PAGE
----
What is the real cost of a failure? Unfortunately, we don't know until after the failure has occurred - and reliability is about avoiding the failure. So, here is our quandary: How much is a non-event worth? The manufacturing reliability engineering world is replete with highly competent and well-trained people who are accustomed to defining their world in parametric and deterministic terms. To get comfortable with the process of predicting the future under current conditions and then justifying changes to create a new and more profitable future, manufacturing reliability professionals must get comfortable with the process of defining their world in probabilistic and non-parametric terms.

We know two things - every manufacturing process will fail and the failure will have some impact on the organization. Likewise, there are two things we don't know: when the process will fail and the seriousness of the impact to the organization. In my experience, reliability pros tend to gravitate to one of two extremes when defining the impact of a failure. On the one hand, the conservative reliability engineer only claims the avoided cost for parts, presuming that the labor cost is sunk; there is no downtime cost because we can't assume that the plant's production capacity will be sold out; and we can't assume any risk-based costs, such as personal injury, environmental impact, etc. On the other extreme, overzealous reliability engineers claim that had they not detected the potential bearing failure and scheduled it for repair, the pump would have failed, creating a total loss of sold-out production and led to a fire that blew the plant up, killing everyone, created a major environmental waste zone and caused the earth to discontinue rotating on its axis! I jest, but the point is that the truth lies somewhere in between.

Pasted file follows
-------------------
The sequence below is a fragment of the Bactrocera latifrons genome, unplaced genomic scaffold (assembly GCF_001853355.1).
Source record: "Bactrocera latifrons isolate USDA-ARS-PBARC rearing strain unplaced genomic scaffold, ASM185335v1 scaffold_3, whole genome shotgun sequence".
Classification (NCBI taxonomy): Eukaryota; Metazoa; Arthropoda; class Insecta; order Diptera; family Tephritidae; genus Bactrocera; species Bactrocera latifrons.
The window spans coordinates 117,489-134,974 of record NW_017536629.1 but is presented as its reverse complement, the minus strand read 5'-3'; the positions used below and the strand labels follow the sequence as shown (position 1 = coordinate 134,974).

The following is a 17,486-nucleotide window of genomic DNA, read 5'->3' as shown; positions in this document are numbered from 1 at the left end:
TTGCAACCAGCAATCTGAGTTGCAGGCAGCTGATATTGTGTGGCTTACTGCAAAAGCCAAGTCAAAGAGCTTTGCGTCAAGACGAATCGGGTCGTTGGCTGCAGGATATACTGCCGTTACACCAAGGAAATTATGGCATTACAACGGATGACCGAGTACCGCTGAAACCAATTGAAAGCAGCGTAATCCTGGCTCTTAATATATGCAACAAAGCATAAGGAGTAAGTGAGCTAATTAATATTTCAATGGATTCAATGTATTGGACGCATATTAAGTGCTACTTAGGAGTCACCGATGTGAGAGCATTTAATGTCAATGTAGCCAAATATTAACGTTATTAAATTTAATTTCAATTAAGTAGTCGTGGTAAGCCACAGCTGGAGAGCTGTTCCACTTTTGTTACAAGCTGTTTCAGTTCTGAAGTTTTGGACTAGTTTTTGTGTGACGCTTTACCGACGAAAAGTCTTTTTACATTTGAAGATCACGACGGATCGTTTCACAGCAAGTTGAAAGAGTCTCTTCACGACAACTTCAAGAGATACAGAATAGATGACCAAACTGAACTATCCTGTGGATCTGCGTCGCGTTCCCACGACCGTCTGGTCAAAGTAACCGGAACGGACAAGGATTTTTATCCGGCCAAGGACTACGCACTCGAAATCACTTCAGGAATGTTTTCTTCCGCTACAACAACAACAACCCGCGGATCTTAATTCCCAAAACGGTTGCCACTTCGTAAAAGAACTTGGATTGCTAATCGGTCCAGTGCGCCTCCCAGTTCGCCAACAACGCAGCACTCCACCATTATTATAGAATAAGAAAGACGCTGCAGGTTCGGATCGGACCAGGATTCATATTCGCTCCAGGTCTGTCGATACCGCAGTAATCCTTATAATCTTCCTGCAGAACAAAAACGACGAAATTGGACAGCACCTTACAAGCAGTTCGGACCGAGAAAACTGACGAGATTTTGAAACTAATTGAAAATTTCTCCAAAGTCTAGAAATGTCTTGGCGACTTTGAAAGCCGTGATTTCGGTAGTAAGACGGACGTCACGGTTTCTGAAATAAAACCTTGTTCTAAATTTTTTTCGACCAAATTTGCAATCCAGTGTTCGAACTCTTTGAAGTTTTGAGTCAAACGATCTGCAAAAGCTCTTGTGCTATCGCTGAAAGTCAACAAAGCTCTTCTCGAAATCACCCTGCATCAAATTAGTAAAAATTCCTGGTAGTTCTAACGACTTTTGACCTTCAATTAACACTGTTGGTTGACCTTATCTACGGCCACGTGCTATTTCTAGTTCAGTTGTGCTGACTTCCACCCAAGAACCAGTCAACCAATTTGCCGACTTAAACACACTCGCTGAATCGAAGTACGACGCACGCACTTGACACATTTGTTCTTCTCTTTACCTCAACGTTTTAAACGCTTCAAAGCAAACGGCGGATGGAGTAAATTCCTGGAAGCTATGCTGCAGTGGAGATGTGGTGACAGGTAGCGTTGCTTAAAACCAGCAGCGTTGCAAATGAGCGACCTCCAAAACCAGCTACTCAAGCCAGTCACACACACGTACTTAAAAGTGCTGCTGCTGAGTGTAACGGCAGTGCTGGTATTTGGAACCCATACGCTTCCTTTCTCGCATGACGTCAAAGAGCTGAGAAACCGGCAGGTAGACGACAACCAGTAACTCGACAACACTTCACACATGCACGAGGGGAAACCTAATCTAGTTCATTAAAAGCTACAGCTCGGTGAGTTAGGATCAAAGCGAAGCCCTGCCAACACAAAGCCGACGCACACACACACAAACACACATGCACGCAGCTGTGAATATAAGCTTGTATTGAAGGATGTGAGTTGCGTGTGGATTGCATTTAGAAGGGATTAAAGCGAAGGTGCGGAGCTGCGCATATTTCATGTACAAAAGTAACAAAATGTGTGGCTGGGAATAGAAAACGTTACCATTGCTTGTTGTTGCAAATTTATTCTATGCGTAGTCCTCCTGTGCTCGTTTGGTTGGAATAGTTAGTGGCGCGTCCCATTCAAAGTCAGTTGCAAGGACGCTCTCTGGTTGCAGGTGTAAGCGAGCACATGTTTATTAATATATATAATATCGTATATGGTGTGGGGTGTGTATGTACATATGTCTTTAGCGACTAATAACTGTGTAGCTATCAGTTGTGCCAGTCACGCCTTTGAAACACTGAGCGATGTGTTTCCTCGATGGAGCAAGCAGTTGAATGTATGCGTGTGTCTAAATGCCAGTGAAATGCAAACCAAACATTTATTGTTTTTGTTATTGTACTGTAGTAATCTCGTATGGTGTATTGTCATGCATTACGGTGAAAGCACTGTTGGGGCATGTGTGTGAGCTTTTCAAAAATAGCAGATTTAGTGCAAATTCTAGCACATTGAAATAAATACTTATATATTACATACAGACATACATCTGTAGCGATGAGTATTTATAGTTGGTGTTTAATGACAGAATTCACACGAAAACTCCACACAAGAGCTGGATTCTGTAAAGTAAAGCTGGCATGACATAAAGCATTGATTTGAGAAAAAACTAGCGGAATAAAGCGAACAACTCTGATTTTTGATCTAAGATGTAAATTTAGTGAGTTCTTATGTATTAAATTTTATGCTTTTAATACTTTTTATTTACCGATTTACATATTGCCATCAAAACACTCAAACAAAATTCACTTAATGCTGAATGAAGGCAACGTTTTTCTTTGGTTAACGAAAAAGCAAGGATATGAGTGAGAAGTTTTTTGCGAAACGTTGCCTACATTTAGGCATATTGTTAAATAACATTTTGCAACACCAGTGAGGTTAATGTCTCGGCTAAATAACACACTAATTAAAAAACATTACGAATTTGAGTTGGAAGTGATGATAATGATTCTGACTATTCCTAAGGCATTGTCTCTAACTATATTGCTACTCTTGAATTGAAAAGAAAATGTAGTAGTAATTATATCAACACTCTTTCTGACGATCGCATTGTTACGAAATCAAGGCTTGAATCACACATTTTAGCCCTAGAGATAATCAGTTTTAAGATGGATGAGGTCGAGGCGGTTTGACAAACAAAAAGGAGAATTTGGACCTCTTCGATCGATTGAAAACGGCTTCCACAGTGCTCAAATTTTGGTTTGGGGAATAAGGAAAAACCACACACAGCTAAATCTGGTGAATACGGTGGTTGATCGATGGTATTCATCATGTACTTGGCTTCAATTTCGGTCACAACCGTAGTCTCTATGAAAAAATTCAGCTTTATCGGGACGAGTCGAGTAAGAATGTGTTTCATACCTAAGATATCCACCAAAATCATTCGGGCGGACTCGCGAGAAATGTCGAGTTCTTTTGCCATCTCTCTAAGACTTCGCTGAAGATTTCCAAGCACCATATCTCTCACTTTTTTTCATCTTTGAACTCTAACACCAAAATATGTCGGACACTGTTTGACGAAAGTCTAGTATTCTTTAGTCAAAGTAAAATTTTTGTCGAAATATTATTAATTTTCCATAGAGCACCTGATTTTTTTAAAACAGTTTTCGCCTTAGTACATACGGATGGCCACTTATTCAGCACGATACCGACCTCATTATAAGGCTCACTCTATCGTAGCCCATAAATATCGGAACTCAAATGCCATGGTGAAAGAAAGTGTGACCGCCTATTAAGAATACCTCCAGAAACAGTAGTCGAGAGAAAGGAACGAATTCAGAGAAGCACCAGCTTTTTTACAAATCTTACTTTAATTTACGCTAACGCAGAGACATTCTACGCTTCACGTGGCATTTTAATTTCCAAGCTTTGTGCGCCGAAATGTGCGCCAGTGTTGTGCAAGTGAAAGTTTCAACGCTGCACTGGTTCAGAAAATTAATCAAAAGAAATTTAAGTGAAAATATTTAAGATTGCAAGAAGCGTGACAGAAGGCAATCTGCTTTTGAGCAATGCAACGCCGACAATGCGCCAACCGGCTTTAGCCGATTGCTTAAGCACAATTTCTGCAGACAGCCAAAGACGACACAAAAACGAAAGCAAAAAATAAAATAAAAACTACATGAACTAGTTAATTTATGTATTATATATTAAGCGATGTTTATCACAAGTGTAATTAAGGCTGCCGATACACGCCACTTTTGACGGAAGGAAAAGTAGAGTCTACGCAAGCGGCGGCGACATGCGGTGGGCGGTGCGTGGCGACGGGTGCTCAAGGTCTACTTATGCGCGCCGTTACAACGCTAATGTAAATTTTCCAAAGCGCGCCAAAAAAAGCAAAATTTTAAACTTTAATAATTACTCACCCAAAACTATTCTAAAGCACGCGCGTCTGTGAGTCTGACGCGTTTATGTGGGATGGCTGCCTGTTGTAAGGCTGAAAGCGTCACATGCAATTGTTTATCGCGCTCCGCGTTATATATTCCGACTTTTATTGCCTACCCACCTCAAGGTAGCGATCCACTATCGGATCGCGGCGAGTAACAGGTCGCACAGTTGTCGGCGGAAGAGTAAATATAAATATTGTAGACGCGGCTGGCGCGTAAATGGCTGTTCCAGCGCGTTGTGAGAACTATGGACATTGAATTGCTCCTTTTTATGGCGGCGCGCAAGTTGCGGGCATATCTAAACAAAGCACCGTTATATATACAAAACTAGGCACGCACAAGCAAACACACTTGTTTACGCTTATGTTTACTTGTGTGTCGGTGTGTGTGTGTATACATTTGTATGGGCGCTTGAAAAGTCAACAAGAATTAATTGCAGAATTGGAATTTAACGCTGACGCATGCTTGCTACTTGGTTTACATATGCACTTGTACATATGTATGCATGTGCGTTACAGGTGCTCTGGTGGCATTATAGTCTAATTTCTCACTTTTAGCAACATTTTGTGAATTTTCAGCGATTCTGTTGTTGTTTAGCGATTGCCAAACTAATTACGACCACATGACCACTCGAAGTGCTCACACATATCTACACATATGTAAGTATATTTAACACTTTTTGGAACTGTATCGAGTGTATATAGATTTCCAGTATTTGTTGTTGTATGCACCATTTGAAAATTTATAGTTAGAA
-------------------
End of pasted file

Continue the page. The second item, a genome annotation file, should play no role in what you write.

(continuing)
Figure 1. The true cost of failure can't be estimated deterministically until after the fact. For planning purposes, a probabilistic approach must be utilized.

At its core, reliability is akin to risk management. Risk managers view the world in a probabilistic, non-parametric way because that is the only reasonable way in which to attempt to predict the future. Borrowing a chapter from risk management 101 and several associated standards relating to the topic, I've created a model to illustrate for you how to estimate the cost of a functional failure of a manufacturing process. This model is illustrated in Figure 1. Here are step-by-step instructions for creating and using risk-adjusted failure cost models.

Figure 2. Estimated annual failure cost after deploying monitoring, planning and reliability improvements

1) Create failure severity-based cost estimates: As Figure 1 illustrates, each functional failure has associated costs. These might include parts, labor, downtime, risk-based costs, etc. The key is to create failure severity-based cost models. A high-severity event may cause you to incur significant downtime costs and/or collateral costs, whereas moderate and minor events produce a lesser impact on the organization. In my example model, a high-severity failure costs $15,000 per event, a moderate-severity failure costs $4,500 and a low-severity failure is $2,200. This is not to say that every event judged to be moderate in impact will cost exactly $4,500 (remember, we have our non-parametric thinking caps on); this is a weighted average within that failure severity category. I've opted for three severity classifications, which is my typical approach in working with clients. You may create as many categories as you wish. However, there is a diminishing marginal return in usefulness for each additional category. Also, I suggest that you resist the temptation to discount labor costs based on the logic that they are sunk. The truth is that labor is a variable cost. If manufacturing processes become more automated and reliable, we simply require fewer people to operate and maintain them, period.